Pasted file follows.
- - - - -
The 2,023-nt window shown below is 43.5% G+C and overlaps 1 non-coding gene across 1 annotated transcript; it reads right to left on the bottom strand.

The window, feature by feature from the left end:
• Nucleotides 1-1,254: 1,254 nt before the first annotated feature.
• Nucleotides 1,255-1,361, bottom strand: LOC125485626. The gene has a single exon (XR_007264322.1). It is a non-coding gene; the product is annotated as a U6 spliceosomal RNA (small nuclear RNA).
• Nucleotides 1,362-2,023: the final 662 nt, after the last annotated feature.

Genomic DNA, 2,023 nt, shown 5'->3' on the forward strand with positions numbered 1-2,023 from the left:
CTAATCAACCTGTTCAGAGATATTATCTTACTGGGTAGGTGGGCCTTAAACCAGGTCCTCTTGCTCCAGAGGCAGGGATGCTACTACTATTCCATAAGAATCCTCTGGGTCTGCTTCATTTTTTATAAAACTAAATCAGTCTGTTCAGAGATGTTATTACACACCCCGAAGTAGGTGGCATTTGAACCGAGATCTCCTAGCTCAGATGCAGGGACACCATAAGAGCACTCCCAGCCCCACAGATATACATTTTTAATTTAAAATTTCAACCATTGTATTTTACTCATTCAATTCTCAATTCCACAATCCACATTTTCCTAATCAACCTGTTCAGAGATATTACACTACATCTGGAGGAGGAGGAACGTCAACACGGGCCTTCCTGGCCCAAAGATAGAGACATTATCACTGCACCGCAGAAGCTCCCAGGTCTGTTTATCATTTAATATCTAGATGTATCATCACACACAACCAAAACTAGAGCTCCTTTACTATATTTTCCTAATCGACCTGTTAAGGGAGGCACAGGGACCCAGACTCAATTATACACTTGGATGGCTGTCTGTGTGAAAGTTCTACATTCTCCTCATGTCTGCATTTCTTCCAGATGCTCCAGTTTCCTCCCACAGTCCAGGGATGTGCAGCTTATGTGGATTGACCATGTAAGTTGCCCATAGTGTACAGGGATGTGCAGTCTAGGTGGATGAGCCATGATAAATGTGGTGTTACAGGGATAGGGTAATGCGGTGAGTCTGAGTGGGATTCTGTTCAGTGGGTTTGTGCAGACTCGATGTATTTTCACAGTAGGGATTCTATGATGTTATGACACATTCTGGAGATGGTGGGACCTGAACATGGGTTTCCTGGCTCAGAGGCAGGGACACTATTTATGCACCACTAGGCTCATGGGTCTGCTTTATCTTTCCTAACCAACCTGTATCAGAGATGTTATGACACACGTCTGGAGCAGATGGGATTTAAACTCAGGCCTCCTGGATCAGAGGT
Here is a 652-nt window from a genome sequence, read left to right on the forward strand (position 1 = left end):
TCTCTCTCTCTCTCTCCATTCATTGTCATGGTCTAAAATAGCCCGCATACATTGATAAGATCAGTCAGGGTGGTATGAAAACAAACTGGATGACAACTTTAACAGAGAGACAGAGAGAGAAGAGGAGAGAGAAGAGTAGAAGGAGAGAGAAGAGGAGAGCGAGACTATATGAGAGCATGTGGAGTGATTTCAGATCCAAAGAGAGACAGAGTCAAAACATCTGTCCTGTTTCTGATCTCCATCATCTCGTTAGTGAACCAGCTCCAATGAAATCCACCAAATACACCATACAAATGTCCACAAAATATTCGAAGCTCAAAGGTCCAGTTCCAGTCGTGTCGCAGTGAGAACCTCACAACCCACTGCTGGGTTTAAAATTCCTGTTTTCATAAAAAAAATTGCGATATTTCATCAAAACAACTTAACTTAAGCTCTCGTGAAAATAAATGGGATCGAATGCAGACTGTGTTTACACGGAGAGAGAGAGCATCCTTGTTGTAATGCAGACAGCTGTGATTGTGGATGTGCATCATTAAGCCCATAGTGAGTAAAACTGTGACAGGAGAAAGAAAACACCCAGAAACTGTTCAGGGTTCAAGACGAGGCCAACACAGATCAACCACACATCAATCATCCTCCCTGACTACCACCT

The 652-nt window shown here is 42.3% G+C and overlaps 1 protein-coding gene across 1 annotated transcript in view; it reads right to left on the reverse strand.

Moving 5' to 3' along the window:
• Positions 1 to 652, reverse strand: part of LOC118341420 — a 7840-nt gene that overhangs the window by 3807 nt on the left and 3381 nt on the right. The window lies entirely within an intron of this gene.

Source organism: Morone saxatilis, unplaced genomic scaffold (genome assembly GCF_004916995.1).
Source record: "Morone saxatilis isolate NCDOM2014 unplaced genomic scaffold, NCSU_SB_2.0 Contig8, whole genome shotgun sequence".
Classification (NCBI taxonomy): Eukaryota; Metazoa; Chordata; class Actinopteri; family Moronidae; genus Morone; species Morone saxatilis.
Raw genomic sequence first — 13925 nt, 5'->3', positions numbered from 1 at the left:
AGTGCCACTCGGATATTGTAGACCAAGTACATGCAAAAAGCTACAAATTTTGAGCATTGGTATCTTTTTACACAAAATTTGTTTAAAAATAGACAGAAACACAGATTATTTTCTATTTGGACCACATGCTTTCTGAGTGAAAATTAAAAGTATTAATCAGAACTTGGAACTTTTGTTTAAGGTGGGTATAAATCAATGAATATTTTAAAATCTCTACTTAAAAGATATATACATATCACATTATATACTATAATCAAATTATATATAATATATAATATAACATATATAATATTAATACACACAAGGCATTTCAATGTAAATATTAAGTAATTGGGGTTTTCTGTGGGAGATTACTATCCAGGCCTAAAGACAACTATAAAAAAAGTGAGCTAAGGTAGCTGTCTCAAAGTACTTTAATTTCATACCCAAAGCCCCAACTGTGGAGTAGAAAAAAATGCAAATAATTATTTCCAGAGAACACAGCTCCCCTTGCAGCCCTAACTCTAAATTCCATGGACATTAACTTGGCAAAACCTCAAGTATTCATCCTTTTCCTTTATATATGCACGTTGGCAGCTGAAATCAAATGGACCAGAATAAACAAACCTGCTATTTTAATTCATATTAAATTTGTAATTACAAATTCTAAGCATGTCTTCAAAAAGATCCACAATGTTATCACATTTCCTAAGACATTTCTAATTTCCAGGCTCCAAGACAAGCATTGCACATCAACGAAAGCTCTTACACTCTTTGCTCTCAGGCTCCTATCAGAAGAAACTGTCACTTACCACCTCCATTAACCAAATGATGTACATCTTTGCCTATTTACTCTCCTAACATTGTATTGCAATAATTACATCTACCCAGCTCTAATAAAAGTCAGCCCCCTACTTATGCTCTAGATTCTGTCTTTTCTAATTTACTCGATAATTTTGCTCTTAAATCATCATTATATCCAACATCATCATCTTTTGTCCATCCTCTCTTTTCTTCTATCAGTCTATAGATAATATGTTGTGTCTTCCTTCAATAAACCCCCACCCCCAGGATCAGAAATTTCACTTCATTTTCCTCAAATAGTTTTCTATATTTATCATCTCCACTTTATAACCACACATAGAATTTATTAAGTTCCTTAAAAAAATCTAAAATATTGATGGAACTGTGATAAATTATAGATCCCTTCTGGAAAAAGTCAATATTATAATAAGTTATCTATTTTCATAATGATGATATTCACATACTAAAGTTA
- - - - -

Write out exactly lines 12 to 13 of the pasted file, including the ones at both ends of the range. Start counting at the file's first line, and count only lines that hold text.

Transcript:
• Positions 1 to 652, reverse strand: part of LOC118341420 — a 7840-nt gene that overhangs the window by 3807 nt on the left and 3381 nt on the right. The window lies entirely within an intron of this gene.

Source organism: Morone saxatilis, unplaced genomic scaffold (genome assembly GCF_004916995.1).